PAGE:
Before leaving for Spain Morris Cohen had been involved in a number of Communist Party organizing activities. He was an apostle early on. In Spain he indicated on a personal history questionnaire that he intended to continue his activism upon return to the States or go wherever there was another peoples' war against fascism. In 1940 and 41 Rudy Baker, Head of the Secret Apparatus, was taking control and organizing the communist underground in New York. After his return to New York Cohen made the acquaintance of Steve Nelson. There is every reason to conclude that Morris Cohen quickly established himself in the underground Party milieu that coalesced into the Secret Apparatus. During this same time period (1941) the Centre was establishing a separate intelligence line in its residencies to specialize in science and technology (S&T). Rudy Baker in New York and Steve Nelson in California were ready, willing and able to prime that line. A critical requirement existed for an operational link between the two covert organizations, a controller/courier for the S&T sources being identified. The individual chosen had to be a very reliable, committed American communist with no public profile; for both security and other operational considerations neither a legal nor illegal Russian would be acceptable. According to Chikov, sometime after July 1941 Cohen was activated by the Soviets: "After Ovakimyan's departure [July 1941] but before Zarubin's arrival, the New York intelligence station sent a coded telegram to the Center addressed to Fitin. It concerned someone named 'Altman'….Contact with Altman established. His code name is LUIS….[signed] LUKA." Thus Cohen, from the Secret Apparatus, was vetted and selected as the "contact man" for S&T recruits being proffered to the KGB. His 'joint,' inter-apparatus codename would be Volunteer; adhering to 'need to know' law, 'LUIS' was internal KGB use only, not to be used or known to the Secret Apparatus. The pipeline for leads and coordination on West Coast Volunteers who traveled to Chicago or the East Coast for academic or war employment ran from Nelson to Baker to Akhmerov to Semyonov to Volunteer.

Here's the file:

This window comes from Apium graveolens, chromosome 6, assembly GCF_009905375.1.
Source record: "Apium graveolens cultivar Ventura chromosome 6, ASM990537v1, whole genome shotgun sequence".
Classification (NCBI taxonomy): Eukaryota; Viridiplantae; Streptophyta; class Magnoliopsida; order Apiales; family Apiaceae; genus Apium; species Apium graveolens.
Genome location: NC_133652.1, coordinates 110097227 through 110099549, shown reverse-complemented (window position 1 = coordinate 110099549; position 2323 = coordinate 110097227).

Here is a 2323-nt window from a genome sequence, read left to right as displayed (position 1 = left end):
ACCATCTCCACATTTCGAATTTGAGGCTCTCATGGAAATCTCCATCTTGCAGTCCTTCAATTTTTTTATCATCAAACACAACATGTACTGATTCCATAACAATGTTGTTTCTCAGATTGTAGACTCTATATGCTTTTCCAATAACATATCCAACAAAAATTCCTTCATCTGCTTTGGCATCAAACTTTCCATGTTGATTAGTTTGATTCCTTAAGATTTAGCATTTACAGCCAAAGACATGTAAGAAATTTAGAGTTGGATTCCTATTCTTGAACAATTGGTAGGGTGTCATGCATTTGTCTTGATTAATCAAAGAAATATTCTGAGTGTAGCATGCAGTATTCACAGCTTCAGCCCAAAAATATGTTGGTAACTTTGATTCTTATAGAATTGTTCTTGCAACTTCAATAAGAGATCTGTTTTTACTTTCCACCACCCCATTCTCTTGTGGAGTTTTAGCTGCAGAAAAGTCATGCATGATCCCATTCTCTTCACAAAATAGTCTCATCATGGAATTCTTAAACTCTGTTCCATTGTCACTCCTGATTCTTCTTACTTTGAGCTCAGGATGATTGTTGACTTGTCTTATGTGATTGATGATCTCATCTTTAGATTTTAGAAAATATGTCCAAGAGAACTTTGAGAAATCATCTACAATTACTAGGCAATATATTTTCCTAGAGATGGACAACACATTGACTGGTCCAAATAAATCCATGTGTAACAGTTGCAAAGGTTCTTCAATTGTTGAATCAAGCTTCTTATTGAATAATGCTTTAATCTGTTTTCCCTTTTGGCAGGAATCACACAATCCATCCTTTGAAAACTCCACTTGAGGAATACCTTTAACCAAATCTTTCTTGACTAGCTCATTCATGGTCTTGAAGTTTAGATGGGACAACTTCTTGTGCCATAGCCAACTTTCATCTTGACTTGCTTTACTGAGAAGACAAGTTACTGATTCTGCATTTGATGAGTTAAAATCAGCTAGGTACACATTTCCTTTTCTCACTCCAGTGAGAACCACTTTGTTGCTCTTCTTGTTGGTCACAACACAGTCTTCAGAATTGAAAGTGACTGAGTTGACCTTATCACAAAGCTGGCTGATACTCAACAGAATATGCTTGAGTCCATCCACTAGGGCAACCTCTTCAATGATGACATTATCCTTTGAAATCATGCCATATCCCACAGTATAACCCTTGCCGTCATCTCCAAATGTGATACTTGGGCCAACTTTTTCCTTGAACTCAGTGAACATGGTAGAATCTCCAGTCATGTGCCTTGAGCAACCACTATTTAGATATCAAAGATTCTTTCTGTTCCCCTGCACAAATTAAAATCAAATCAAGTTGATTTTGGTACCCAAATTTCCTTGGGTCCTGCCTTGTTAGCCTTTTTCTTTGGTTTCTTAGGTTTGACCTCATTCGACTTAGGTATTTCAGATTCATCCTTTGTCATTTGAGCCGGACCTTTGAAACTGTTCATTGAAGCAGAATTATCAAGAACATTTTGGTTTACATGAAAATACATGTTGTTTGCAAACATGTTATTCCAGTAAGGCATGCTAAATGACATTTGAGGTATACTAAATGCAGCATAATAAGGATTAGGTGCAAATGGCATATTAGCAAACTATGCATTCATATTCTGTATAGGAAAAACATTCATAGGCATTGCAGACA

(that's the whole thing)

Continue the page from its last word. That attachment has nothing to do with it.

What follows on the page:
The idea thus proposed is that Morris Cohen wore two hats - he had 'portfolio' both as Secret Apparatus agent VOLUNTEER as well as KGB agent LUIS. Under this scheme the anomalies surrounding codename VOLONTER are understood. Why two codenames? Cohen was a cog in two different spy organizations. Why was he codenamed Volunteer? Cohen was to be the controller/courier/terminus for special sources characterized by Steve Nelson as the Volunteers and it was consistent with his own background as a Spanish Civil War veteran. Why was the western Cyrillic word used instead of the slavic? The American codename was a priori, so the Soviets adopted the closest translation in the Russian dictionary.